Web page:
With the rapid growth of the global population, the demand for food is steadily increasing. However, advancement in crop yields by traditional breeding has reached its limits. There is an urgent need to develop innovative strategies, by taking advantage of modern biotechnology, to enhance agricultural production.
The single-cell photosynthetic bacteria, cyanobacteria, account for over 25% of global carbon fixation, thanks for their powerful CO2-concentrating machinery. This unique system comprises proteins embedded in cell membranes to pump CO2 and bicarbonate through cell membranes and accumulate them in the cell, and the central CO2-fixing machines, named carboxysomes, to fix CO2. Advanced understanding of the formation and regulation of the CO2-concentrating system offers great opportunities for the construction of metabolic systems using synthetic biology. For example, introducing the active CO2-concentrating system into plants is considered as a promising strategy for boosting photosynthesis and crop yields. It will also inspire the development of new nanomaterials and protein scaffolds for enhanced cell metabolism and molecule delivery.
This project will address how components of the CO2-concentrating system are synthesised, how they are activated to be functional, and how to produce fully functional CO2-concentrating systems in other organisms, such as higher plants. The long-term goal is to provide novel solutions for underpinning plant engineering and food production, to meet the grand challenges in food and energy security.
This project represents joint scientific efforts of the Liu Lab at the University of Liverpool and the Daniel Lab and Marles-Wright Lab at Newcastle University, by combining interdisciplinary skills and training ranging from molecular genetics, cell biology, biochemistry, microbiology to biophysics synthetic biology and structural biology. The student will be based in the lab of Dr Luning Liu (www.luningliu.org, Liverpool), with the opportunity to spend 6 months in the Daniel Lab and Marles-Wright Lab at Newcastle and 3 months for industrial placement.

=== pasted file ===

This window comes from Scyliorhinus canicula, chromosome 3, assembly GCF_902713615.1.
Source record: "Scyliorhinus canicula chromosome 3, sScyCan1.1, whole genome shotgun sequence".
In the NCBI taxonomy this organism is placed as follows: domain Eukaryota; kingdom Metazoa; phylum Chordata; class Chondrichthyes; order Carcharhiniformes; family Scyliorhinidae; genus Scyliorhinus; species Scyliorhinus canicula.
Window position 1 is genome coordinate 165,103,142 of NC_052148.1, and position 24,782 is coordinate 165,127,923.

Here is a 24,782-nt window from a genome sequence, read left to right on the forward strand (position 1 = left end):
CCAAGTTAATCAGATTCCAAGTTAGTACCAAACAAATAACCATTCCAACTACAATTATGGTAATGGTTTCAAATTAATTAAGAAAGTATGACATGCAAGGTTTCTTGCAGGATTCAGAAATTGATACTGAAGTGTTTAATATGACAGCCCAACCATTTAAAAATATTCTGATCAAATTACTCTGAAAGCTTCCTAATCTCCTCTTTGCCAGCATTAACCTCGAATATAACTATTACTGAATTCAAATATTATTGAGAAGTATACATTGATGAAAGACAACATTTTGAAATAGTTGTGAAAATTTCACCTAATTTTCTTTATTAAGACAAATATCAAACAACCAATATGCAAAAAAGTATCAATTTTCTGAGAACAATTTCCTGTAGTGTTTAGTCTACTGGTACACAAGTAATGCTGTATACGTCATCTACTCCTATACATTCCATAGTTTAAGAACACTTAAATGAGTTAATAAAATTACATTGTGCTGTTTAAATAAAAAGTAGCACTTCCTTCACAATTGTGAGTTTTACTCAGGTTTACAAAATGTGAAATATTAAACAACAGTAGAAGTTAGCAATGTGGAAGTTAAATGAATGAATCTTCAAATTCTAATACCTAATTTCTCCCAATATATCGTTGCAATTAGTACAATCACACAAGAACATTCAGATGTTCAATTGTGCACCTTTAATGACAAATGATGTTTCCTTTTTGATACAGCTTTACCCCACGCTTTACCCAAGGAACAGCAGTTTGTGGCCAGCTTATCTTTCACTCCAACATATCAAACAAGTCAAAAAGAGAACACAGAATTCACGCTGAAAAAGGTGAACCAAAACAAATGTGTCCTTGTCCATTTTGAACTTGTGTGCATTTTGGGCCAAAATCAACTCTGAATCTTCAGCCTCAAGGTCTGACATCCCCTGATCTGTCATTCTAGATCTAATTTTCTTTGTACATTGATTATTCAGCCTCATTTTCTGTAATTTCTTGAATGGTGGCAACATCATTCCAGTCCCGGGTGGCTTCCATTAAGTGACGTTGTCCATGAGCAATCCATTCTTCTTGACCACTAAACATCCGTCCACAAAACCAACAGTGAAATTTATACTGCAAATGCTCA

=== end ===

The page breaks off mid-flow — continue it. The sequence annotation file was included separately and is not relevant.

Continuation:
The University of Liverpool provides a unique combination of facilities and expertise for this project, including the Centre for Cell Imaging, Liverpool GeneMill, centres for Proteome Research, Computational Modelling and NMR Metabolomics. Training in all aspects of the project will be provided with access to state-of-the-art infrastructure in the Institute of Integrative Biology and with leading collaborators in the UK, Europe, Australia, US and China, which means that there will be good opportunities for developing a strong scientific network and the student’s career development.
For further information see the website: https://www.liverpool.ac.uk/integrative-biology/
To apply Please complete the online application form and attach a full CV and covering letter. Informal enquiries may be made to [Email Address Removed]
This is a 4 year BBSRC studentship under the Newcastle-Liverpool-Durham DTP. The successful applicant will receive research costs, tuition fees and stipend (£14,777 for 2018-19). The PhD will start in October 2019. Applicants should have, or be expecting to receive, a 2.1 Hons degree (or equivalent) in a relevant subject. EU candidates must have been resident in the UK for 3 years in order to receive full support. There are 2 stages to the application process.
Fang Y, Huang F, Faulkner M, Jiang Q, Dykes GF, Yang M, Liu LN. Engineering and modulating functional cyanobacterial CO2-fixing organelles. Frontiers in Plant Science, 2018, 9: 739